Technical conferences for adults – POLITICO

With the help of Derek Robertson

A message from Ryan Heath, the eyes and ears of POLITICO at world conferences:

TORONTO – Tech conferences used to be giant fan clubs for technology itself. with customers grabbing the latest cool gadgets and fawning over the Tech God Founders (always male) like groupies.

And good, some of them are still.

But now that the industry is heavily reliant on political headwinds, and regulators and citizens are well aware that the industry’s habit of writing its own rules can cause quite a bit of trouble down the road, you can now find tech meetings willing to address these. more serious problems. -on the.

The most interesting conferences are now aimed at a wider range of people, from startups looking for their first capital to regulators and NGOs focused on holding these tech gods to account.

35,000 geeks gathered in Toronto this week for collision conference, the North American brainchild of an even larger web summit that takes place in Lisbon every November.

This is part of a new generation of tech conferences that stretch from mass events such as RightsCon to code by invitation onlyKara Swisher.

So what’s different: There are real arguments at these events from new CEOs attacking the previous generation. (Bill Gates has been criticized here for his recent cryptoskepticism) to a detailed debate about what kind of regulation or organization is needed to hold Big Tech accountable.

There are also many more women. According to the organizers of the Collision, 39 percent of the panelists are women, and 350 of the 1,557 startups featured were founded by women.

The gathered geeks also want to think beyond programming: Speakers include writer Margaret Attwood on abortion rights and Alicia Garza, co-founder of the global network Black Lives Matter.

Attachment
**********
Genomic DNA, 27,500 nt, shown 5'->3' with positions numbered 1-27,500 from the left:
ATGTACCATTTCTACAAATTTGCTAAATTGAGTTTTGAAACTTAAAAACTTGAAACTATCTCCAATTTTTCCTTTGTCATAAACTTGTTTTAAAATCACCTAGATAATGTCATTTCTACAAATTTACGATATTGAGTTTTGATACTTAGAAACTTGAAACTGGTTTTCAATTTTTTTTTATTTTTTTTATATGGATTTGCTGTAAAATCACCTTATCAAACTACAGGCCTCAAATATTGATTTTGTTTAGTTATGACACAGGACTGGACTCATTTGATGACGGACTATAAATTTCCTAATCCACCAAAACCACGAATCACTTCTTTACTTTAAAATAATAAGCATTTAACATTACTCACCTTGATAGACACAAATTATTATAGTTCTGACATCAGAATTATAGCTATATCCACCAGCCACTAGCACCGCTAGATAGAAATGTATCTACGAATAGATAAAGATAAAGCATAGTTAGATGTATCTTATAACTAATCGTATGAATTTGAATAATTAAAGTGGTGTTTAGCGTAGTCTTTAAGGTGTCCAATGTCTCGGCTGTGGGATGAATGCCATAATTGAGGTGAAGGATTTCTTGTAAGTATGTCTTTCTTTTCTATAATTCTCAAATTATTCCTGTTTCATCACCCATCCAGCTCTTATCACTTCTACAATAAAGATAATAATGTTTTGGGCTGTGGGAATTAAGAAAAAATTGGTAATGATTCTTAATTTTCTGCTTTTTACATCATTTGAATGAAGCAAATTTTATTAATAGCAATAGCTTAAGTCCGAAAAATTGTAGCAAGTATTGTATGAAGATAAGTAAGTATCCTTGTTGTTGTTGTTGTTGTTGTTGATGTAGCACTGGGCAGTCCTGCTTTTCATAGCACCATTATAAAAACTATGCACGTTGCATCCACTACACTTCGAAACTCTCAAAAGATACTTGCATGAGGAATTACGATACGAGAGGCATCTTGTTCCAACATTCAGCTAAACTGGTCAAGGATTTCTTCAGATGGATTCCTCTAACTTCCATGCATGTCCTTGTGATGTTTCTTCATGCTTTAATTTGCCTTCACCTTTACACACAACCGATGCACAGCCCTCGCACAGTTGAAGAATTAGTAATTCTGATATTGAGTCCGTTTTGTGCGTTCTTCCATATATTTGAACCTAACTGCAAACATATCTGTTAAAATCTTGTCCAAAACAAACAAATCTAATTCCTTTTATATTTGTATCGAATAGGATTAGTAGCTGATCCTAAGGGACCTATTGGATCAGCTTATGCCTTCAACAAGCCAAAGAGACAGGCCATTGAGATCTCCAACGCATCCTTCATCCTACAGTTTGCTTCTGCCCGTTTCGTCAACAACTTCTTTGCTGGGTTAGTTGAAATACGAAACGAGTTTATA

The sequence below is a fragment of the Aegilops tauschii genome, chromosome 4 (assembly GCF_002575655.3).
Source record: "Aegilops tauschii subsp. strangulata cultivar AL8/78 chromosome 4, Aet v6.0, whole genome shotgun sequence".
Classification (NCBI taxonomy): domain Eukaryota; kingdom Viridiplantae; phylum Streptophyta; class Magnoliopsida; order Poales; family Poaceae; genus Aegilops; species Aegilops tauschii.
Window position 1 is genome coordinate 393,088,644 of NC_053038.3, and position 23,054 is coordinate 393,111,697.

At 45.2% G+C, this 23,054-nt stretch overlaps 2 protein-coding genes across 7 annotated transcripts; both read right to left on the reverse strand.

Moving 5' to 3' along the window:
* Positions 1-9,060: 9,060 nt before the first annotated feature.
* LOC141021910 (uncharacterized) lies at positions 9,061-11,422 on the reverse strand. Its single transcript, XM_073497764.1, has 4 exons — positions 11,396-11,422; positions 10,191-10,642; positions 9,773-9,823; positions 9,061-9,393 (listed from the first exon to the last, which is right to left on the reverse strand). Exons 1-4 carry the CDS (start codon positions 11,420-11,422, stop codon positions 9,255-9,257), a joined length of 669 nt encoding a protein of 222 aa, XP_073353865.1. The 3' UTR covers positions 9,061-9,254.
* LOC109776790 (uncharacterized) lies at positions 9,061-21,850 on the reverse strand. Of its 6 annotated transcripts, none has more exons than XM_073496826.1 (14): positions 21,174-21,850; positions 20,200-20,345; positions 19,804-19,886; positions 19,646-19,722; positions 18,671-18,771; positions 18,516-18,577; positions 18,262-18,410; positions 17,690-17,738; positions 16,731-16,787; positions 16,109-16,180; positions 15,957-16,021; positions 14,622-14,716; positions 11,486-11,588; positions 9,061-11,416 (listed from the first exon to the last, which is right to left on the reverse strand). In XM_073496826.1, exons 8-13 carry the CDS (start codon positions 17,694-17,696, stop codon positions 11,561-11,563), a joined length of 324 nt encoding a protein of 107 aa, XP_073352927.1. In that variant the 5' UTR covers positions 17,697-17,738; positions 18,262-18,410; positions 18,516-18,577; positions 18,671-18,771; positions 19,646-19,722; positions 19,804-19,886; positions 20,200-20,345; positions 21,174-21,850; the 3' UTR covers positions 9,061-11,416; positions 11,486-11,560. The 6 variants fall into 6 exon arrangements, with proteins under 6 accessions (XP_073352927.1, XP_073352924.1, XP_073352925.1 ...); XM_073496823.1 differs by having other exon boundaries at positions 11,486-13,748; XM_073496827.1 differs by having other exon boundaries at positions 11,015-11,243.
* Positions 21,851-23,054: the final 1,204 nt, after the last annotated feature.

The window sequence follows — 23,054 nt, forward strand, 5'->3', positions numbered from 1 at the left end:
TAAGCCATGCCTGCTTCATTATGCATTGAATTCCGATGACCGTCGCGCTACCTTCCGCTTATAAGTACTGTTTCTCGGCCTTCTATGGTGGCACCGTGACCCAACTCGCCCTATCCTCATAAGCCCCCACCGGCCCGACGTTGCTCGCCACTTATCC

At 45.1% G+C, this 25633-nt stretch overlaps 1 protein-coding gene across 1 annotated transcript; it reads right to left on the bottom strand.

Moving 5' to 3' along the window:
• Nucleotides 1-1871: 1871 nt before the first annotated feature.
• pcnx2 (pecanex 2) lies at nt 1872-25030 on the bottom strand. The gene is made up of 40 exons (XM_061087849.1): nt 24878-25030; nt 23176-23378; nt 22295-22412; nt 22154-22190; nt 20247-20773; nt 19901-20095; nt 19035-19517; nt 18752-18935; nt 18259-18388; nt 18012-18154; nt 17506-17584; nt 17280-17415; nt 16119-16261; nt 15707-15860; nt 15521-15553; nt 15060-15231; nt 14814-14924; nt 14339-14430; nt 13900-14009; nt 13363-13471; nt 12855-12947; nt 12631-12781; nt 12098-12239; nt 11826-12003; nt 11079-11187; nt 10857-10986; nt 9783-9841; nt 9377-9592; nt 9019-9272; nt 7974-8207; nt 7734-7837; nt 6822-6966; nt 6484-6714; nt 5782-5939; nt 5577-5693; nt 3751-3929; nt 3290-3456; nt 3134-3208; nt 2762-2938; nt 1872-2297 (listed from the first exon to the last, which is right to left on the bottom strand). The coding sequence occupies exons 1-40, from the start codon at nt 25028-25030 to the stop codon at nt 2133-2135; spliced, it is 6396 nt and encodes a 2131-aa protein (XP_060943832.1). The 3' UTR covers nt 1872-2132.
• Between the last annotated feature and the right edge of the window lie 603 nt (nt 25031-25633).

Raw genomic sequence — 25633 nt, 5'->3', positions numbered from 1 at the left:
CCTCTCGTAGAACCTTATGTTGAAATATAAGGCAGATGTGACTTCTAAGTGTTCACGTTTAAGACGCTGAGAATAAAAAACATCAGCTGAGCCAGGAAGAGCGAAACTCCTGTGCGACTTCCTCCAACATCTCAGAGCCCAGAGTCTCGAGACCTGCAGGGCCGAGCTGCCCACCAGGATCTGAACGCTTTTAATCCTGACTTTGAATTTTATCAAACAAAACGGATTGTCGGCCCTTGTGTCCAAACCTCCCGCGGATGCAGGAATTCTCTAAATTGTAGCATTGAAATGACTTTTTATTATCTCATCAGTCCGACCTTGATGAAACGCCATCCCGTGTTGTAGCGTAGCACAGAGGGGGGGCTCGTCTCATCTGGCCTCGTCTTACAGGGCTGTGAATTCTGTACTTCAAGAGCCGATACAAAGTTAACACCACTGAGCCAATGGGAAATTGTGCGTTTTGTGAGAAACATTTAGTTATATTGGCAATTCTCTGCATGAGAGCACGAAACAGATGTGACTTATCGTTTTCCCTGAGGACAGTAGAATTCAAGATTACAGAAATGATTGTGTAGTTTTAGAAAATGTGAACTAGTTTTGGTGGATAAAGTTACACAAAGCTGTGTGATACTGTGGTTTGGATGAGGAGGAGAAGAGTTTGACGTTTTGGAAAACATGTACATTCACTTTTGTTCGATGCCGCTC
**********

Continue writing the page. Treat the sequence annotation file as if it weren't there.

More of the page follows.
What is not different: Tricks. Would you like to join today’s Ax Throwing Happy Hour (What Can Go Wrong)? Have you tried “nanoseptic technology” in an elevator (enjoy self-cleaning elevator buttons at your own risk)?

If that’s too much: get a drag queen robot for Pride.

What crowd? Decidedly blended – and hardly a hoodie in sight. The audience is more global due to the fact that some new technological niches, such as climate technology, have roots far beyond Silicon Valley.

Wandering the halls, you’ll meet anyone from Canadian provincial founding women to British regulators and West Coast academics, as well as investors and government relations teams, as well as marketing specialists of large technology companies.

I ran into Daniel Vishevich, European investor and former political adviser who says he never would have thought of being at a tech conference 10 years ago.

He knew a lot about social platforms as a key member of the team that shaped the global image of former German Chancellor Angela Merkel, but after deciding in 2018 that his true mission in life would be to fight the climate crisis, he says his goal is to collide (and not only). is to help “restructure venture capital to save humanity.” He is a co-founder World Foundationthe purpose of which is to finance new technologies for climate conservation.

In this world, it is no longer enough to know how to quickly scale a company. A wider range of talent is needed, says Wisevic: “If you’re investing in climate technology and solutions that solve real problems, you need physicists, mathematicians, chemical engineers, mechanical engineers, biologists.” He also notices something close to equality: “There are a lot more female founders in this sector where you solve real problems, and it’s not just about money.”